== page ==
Pfizer Innovative Health is growing with incremental revenues from the company’s most recently launched products and is further strengthened by the acquisition of Anacor and the pending acquisition of Medivation. Pfizer believes that its Essential Health business is positioned to return to sustainable growth over the next few years driven by the sterile injectables and biosimilars businesses, and anticipated continued growth in emerging markets. The business was further bolstered with the acquisition of Hospira and Innopharma, and the pending acquisition of AstraZeneca’s small molecule anti-infectives business.
Over the same period, Pfizer captured approximately $32 billion from the disposition of its Capsugel and Nutrition businesses, and the IPO and share exchange associated with the spinoff of its Animal Health business, and has returned $88.1 billion to shareholders through dividends and share repurchases since 2010. The company remains committed to creating value for its shareholders, and will continually evaluate the composition of its portfolio to determine the optimal mix of businesses for maximizing that value.
To further outline the financial performance of its two businesses, the Company will begin to more fully allocate indirect expenses for each of its two businesses by including estimates of the dollar value of such expenses, where appropriate. This will commence with the publicly-disclosed quarterly financials for the first-quarter 2017.
Pfizer will move forward with a focus on its strategic priorities to grow and increase operational efficiency to be more competitive. This decision announced today does not impact 2016 financial guidance, and the company reaffirmed its guidance for 2016, which was issued on August 2, 2016.
DISCLOSURE NOTICE: The information contained in this release is as of September 26, 2016. Pfizer assumes no obligation to update forward-looking statements contained in this release as the result of new information or future events or developments.
This release contains forward-looking information related to, among other things, Pfizer’s strategy, plans, objectives, expectations and intentions, potential growth of its Innovative Health and Essential Health businesses and Pfizer’s anticipated financial results for 2016, that involves substantial risks and uncertainties that could cause actual results to differ materially from those expressed or implied by such statements. Risks and uncertainties include, among other things, risks related to the ability to close the pending acquisitions of Medivation and AstraZeneca’s small molecule anti-infectivesbusiness; risks related to the ability to realize the anticipated benefits of acquisitions, including the possibility that the expected benefits from the acquisitions will not be realized or will not be realized within the expected time period; the uncertainties inherent in business and financial planning, including without limitation, risks related to Pfizer’s business and prospects, adverse developments in Pfizer’s markets, or adverse developments in the U.S. or global capital markets, credit markets or economies generally; other business effects, including the effects of industry, market, economic, political or regulatory conditions; future exchange and interest rates; changes in tax and other laws, regulations, rates and policies; future business combinations or disposals; the uncertainties inherent in research and development, including the ability to meet anticipated trial commencement and completion dates and regulatory submission dates, as well as the possibility of unfavorable clinical trial results, including unfavorable new clinical data and additional analyses of existing clinical data; and competitive developments.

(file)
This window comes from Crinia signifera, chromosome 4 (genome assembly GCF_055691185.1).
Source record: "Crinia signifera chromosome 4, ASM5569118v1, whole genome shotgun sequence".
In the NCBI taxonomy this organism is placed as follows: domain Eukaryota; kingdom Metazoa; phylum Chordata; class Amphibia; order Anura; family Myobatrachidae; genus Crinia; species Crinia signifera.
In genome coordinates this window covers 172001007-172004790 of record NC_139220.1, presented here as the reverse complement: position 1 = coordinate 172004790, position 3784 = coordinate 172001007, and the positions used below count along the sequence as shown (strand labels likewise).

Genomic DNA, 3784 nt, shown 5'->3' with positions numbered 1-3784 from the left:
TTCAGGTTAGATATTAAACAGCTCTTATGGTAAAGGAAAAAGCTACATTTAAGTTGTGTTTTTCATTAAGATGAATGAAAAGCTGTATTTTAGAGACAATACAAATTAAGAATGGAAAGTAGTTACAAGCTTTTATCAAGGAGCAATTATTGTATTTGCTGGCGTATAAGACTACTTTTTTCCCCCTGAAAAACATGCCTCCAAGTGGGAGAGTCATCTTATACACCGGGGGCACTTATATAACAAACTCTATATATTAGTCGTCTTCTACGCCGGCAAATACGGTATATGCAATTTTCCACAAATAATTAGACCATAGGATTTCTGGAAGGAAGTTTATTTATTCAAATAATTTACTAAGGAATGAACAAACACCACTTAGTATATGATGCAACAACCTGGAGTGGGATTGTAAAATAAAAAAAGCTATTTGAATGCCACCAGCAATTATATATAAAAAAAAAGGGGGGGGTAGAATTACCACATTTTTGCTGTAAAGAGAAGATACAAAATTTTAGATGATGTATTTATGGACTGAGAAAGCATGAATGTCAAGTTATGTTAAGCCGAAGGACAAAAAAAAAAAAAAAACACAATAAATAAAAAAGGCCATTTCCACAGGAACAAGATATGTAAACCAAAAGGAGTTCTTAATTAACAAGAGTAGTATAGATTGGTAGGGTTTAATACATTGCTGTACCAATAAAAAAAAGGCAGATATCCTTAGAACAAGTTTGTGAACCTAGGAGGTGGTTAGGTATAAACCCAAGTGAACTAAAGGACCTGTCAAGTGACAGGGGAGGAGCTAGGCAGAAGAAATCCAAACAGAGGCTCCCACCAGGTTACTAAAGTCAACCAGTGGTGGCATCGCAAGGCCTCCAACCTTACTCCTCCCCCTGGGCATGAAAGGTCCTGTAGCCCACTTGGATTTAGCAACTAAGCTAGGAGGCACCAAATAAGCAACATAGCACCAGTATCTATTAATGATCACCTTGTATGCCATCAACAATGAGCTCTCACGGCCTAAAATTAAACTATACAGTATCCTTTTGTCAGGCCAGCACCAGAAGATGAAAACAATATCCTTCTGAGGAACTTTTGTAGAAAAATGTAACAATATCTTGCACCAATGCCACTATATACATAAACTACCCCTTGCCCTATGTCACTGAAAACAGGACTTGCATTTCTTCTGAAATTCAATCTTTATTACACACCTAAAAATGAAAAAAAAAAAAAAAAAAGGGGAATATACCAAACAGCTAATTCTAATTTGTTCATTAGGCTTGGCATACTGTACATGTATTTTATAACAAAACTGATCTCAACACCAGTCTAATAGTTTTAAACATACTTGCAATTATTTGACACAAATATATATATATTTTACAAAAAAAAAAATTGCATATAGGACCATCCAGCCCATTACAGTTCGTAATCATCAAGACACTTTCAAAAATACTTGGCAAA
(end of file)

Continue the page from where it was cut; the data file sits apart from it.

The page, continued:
A further description of risks and uncertainties can be found in Pfizer’s Annual Report on Form 10-K for the fiscal year ended December 31, 2015 and in its subsequent reports on Form 10-Q, including in the sections thereof captioned “Risk Factors” and “Forward-Looking Information and Factors That May Affect Future Results”, as well as in its subsequent reports on Form 8-K, all of which are filed with the U.S. Securities and Exchange Commission and available at www.sec.gov and www.pfizer.com.